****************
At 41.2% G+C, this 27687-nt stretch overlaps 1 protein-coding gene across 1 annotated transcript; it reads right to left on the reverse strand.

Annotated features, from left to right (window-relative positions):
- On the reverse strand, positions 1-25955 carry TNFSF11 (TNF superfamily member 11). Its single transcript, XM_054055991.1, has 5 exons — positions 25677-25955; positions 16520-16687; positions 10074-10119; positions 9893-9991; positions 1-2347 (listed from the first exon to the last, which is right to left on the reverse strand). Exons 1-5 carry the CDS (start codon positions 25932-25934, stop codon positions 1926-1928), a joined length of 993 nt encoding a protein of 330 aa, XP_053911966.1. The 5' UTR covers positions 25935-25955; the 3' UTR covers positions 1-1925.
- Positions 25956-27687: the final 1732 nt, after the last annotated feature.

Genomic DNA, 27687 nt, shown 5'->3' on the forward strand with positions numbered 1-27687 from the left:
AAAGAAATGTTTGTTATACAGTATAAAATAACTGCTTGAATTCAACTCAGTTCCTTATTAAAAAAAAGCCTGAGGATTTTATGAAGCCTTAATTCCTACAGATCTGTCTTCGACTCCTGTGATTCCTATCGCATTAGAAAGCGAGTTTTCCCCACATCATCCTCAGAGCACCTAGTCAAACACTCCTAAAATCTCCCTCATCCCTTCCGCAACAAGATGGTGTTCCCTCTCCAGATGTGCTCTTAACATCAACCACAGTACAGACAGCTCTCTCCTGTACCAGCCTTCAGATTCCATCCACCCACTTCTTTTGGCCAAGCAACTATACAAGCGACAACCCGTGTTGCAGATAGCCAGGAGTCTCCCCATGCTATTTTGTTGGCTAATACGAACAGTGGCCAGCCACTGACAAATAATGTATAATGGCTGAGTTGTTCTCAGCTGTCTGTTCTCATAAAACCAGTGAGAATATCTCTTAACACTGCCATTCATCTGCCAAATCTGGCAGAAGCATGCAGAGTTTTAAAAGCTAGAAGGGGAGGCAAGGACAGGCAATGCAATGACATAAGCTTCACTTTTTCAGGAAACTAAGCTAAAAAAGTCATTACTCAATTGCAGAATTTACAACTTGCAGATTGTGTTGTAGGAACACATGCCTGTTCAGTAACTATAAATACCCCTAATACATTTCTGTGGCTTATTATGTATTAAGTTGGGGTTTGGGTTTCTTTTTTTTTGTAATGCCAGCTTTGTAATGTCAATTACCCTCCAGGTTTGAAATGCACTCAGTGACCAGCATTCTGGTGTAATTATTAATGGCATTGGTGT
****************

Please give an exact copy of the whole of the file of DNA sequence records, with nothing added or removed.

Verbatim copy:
At 41.2% G+C, this 27687-nt stretch overlaps 1 protein-coding gene across 1 annotated transcript; it reads right to left on the reverse strand.

Annotated features, from left to right (window-relative positions):
- On the reverse strand, positions 1-25955 carry TNFSF11 (TNF superfamily member 11). Its single transcript, XM_054055991.1, has 5 exons — positions 25677-25955; positions 16520-16687; positions 10074-10119; positions 9893-9991; positions 1-2347 (listed from the first exon to the last, which is right to left on the reverse strand). Exons 1-5 carry the CDS (start codon positions 25932-25934, stop codon positions 1926-1928), a joined length of 993 nt encoding a protein of 330 aa, XP_053911966.1. The 5' UTR covers positions 25935-25955; the 3' UTR covers positions 1-1925.
- Positions 25956-27687: the final 1732 nt, after the last annotated feature.

Genomic DNA, 27687 nt, shown 5'->3' on the forward strand with positions numbered 1-27687 from the left:
AAAGAAATGTTTGTTATACAGTATAAAATAACTGCTTGAATTCAACTCAGTTCCTTATTAAAAAAAAGCCTGAGGATTTTATGAAGCCTTAATTCCTACAGATCTGTCTTCGACTCCTGTGATTCCTATCGCATTAGAAAGCGAGTTTTCCCCACATCATCCTCAGAGCACCTAGTCAAACACTCCTAAAATCTCCCTCATCCCTTCCGCAACAAGATGGTGTTCCCTCTCCAGATGTGCTCTTAACATCAACCACAGTACAGACAGCTCTCTCCTGTACCAGCCTTCAGATTCCATCCACCCACTTCTTTTGGCCAAGCAACTATACAAGCGACAACCCGTGTTGCAGATAGCCAGGAGTCTCCCCATGCTATTTTGTTGGCTAATACGAACAGTGGCCAGCCACTGACAAATAATGTATAATGGCTGAGTTGTTCTCAGCTGTCTGTTCTCATAAAACCAGTGAGAATATCTCTTAACACTGCCATTCATCTGCCAAATCTGGCAGAAGCATGCAGAGTTTTAAAAGCTAGAAGGGGAGGCAAGGACAGGCAATGCAATGACATAAGCTTCACTTTTTCAGGAAACTAAGCTAAAAAAGTCATTACTCAATTGCAGAATTTACAACTTGCAGATTGTGTTGTAGGAACACATGCCTGTTCAGTAACTATAAATACCCCTAATACATTTCTGTGGCTTATTATGTATTAAGTTGGGGTTTGGGTTTCTTTTTTTTTGTAATGCCAGCTTTGTAATGTCAATTACCCTCCAGGTTTGAAATGCACTCAGTGACCAGCATTCTGGTGTAATTATTAATGGCATTGGTGT